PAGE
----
By Tia Lynn Lecorchick staff writer
The annual Memorial Day Service and Ride for America motorcycle parade was held at Town Park in downtown Madison on May 26, where hundreds of locals donned in red flowers and waiving American flags gathered to honor the memory of all the service men and women who sacrificed their lives for their country and to celebrate the surviving local veterans in the community.
According to Scott Sellers, commander of the Morgan County Chapter of the Veterans of Foreign Wars (VFW), the organization raised about $2400 dollars over Memorial Day Weekend that will go to benefit four organizations: the Junior Reserve Officers’ Training Corps (ROTC) department in Morgan County, the United Service Organizations (USO), The Wounded Warrior Project, and a VFW children’s home in Eaton Rapids, Michigan.
“Today is about the people who made the ultimate sacrifice, those who gave their lives,” said Sellers. “We want to help all the loved ones they left behind.”
Veterans attending the service were moved by the turn out. Al Quern, 91, who fought in World War II as a Merchant Marine and survived his ship being torpedoed and sunk in 1943, was proud to stand alongside his fellow veterans.
“It is good to know we are not forgotten,” said Quern. Quern’s daughter, Theresa Wertheim, was also proud to be part of the Memorial Day service. “We definitely need to show respect and honor to those who have served our country because without them, many of us would not be here,” said Wertheim through tears.
The event was a collaborative effort between the city of Madison, The American Legion, The Veterans of Foreign Wars (VFW), and Ride for America, and nonprofit organization that has orchestrated a Memorial Day motorcycle parade in Madison for the last 16 years.
Jim NeSmith, commander of the Madison-Morgan and Greene counties chapter of the American Legion, led the event.
“We are here today to remember those who gave their lives for their country,” said NeSmith. “We continue to lose service men all around the world. We must never forget that freedom is not free. It is only possible because of our soldiers who paid the ultimate price for it.”
Fred Perriman, mayor of Madison, spoke to the crowd about his gratitude for both fallen soldiers and surviving veterans.
“It’s always a great occasion for us to gather to recognize all those who have served our country. It is our privilege to honor them,” said Perriman. “It is because of those brave men and women that we are where we are today.”
Donald Harris, a Morgan County commissioner, praised fallen soldiers for demonstrating the highest ideal of love.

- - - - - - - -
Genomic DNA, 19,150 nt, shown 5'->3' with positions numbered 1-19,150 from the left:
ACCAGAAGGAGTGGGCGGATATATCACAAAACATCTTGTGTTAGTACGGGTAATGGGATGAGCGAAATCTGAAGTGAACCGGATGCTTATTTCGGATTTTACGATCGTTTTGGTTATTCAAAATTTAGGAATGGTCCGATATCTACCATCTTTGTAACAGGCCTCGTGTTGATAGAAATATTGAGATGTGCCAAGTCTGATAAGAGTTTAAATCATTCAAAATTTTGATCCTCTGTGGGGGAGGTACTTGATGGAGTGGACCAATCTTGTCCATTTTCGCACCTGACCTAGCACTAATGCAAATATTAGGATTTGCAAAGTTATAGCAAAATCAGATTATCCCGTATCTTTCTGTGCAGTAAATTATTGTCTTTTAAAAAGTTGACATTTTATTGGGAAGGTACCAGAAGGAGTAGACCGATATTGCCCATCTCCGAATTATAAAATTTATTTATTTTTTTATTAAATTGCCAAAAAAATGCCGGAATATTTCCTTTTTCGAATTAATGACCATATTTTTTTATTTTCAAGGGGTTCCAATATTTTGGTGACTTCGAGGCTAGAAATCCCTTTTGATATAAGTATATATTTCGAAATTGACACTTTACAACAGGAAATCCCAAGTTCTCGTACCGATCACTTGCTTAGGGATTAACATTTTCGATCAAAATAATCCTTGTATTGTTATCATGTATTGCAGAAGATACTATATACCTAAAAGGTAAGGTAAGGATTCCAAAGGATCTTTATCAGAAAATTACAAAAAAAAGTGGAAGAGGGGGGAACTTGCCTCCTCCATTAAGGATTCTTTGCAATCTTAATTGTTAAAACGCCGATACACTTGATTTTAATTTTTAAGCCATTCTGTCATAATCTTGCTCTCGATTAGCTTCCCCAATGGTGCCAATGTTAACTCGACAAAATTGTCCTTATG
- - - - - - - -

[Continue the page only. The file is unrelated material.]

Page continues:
“The Bible says, ‘Greater love has no one than this: to lay down one’s life for one’s friends.’ But these men and women go above and beyond even that. Their willingness to risk their lives for those they never met: this is why they are the best of America,” said Harris.
An emotional Stan Mauldin, Jr. vice commander for post 233 of the American Legion, choked back tears as he addressed the crowd. “I get pretty torn up over this,” said Mauldin.
“I am very grateful to all those who attended today. It shows what we can do as Americans and how strongly we feel about our veterans.” Two Morgan County High School seniors in the Junior Reserve Officers’ Training Corps (ROTC) program, Nicholas Hairell and Sierra Castillo, delivered moving speeches about what Memorial Day means to them. Hairell urged the crowd to hold fast and enjoy the freedoms veterans have fought and died for.
“They did not leave this world in vain. They have earned their honor through their blood and their service. We honor them every day when we simply enjoy the freedoms they gave their lives for,” said Hairell.
Castillo asked the crowd to look up into the sky and take in the scenery and fresh air. She asked if anyone could imagine living in a country where even taking pause to admire the world around them was prohibited. Castillo credited the sacrifice of veterans for the wide range of freedoms America enjoys. “Today is not just a day to remember why America is the land of the free, but why it is also the home of the brave,” said Castillo. “We must remember of our veterans that all gave some, some gave all.” Rev. Butch Lee closed the service in prayer. “What a privilege we have to gather in a place such as this,” said Lee. “We have a strong nation, a strong people, and a strong God.”